The standards hearing was also told Cllr Stango secretly recorded telephone conversations she had with an employee of another council, which the panel said was 'completely unacceptable'.
Mr Stango said his wife had secretly recorded conversations 'because of lies being told'. 'She did it to cover her back,' he said.
And he described the standards hearing as a 'circus'.
He claimed the standards officer met other witnesses but not his wife - something NNDC denies.
He also said the parish council chairman, who came to give evidence for Cllr Stango, was told he could not - again something NNDC said was not the case.
'Mrs Stango was afforded an extensive period to allow her to present her case at the hearings,' an NNDC spokesman said.
Separately, Cllr Stango also reported another councillor to police in 2016 when he shut the door and it hit her arm.
He was interviewed and police took no further action.
Mr Caudwell, a former police detective, said councillors stood by Cllr Stango because the majority of them were at the March 2016 meeting 'and could see it was not bullying'.
But he said some people in Mundesley were still trying to undermine Cllr Stango and the work of the parish council on social media, which is why he had come forward.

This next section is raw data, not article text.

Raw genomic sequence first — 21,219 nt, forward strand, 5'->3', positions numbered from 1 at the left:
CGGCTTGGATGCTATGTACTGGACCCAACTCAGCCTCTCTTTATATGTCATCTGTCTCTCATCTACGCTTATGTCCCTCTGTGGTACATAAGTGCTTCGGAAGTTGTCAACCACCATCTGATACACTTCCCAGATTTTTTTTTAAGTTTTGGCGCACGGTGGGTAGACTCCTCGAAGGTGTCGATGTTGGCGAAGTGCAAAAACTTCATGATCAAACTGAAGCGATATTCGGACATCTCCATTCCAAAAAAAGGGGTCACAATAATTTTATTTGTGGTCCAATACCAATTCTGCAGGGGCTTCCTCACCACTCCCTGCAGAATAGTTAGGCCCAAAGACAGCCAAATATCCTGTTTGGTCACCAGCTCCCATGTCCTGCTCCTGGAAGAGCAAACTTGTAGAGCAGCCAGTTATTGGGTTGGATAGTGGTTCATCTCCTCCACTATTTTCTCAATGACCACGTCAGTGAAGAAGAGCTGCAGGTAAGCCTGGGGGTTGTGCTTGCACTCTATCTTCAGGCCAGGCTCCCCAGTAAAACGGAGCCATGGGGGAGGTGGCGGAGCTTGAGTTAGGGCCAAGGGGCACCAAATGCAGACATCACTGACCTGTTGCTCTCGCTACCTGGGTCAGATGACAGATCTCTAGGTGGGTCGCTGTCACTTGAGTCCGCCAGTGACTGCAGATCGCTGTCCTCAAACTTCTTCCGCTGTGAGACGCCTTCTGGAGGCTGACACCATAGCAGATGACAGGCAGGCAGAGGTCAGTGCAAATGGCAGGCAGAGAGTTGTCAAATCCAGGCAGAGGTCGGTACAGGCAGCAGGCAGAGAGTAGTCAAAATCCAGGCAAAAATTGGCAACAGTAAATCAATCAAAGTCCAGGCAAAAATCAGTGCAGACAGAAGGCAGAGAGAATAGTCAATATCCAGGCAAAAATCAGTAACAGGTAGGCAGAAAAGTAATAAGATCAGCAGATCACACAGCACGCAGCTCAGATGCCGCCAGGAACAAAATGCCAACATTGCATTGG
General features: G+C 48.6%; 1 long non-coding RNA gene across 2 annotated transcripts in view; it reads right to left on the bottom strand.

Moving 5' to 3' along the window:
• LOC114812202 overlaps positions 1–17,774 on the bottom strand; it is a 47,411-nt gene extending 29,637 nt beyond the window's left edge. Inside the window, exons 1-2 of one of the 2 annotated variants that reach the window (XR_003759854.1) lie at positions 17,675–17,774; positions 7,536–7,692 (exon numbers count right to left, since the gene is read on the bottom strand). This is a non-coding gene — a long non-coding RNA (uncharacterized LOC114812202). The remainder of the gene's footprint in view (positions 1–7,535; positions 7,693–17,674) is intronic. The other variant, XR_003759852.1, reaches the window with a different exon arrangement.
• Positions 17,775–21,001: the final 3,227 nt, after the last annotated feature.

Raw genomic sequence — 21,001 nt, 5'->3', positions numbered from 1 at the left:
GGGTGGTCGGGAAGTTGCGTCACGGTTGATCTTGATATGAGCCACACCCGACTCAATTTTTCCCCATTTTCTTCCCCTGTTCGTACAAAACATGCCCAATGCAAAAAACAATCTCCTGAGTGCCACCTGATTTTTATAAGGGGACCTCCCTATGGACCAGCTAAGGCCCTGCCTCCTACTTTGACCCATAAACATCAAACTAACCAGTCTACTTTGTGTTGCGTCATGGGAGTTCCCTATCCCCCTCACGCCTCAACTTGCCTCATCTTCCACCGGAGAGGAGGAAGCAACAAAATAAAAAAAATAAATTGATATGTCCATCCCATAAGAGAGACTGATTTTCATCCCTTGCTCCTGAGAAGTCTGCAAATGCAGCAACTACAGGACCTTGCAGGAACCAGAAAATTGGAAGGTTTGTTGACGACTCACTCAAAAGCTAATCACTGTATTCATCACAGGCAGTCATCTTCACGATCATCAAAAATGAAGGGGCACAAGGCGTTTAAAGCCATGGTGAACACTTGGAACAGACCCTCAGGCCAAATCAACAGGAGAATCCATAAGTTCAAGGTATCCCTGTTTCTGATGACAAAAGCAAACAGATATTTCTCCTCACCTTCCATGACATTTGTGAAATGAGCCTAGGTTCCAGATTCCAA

When we asked the parish council to comment on these issues, they referred us to minutes from meetings where the issues were raised, which failed to answer any of our questions.
The former clerk declined to comment.
•Row over lights cost £3,000
The bullying row is not the only controversy to hit the council.
Thousands of pounds worth of floodlights it put up had to be taken down because of a dispute.
Mundesley Parish Council spent £3,000 on the lights on the seafront green to tackle vandalism.
But in March, North Norfolk District Council (NNDC) told them to take them down as they did not have planning permission.
The parish council's planning committee were told by chairman councillor Laura Stango in March that they had asked NNDC before putting them up and were told 'they could not see an issue with the lights'.
But NNDC contradicted this. A spokesman said neither planning consent nor advice was sought.
They then told Mundesley they were unlikely to get permission because of their 'design and intensity'
The parish council removed the lights and wrote to NNDC 'expressing their disappointment'.
They are often maligned as hotbeds for gossip and portrayed unflatteringly on screen in The Vicar of Dibley and The Casual Vacancy.
But parish councils, the country's lowest rung of government, control tens of thousands of pounds of public money and what they do impacts their areas.
Mundesley's parish council, for example, has more than £200,000 in cash and more than £1m in long term assets and investments, according to its accounts.
With that money they look after the area, keep it tidy and give grants to volunteer groups.
Parish councillors are volunteers and are often co-opted rather than elected.
But reports frequently emerge of parish councils running into controversy and Mundesley is by no means alone in having issues.
In November last year Terrington Parish Council in West Norfolk was taken to an employment tribunal for sacking a cleaner who raised concerns about fire safety.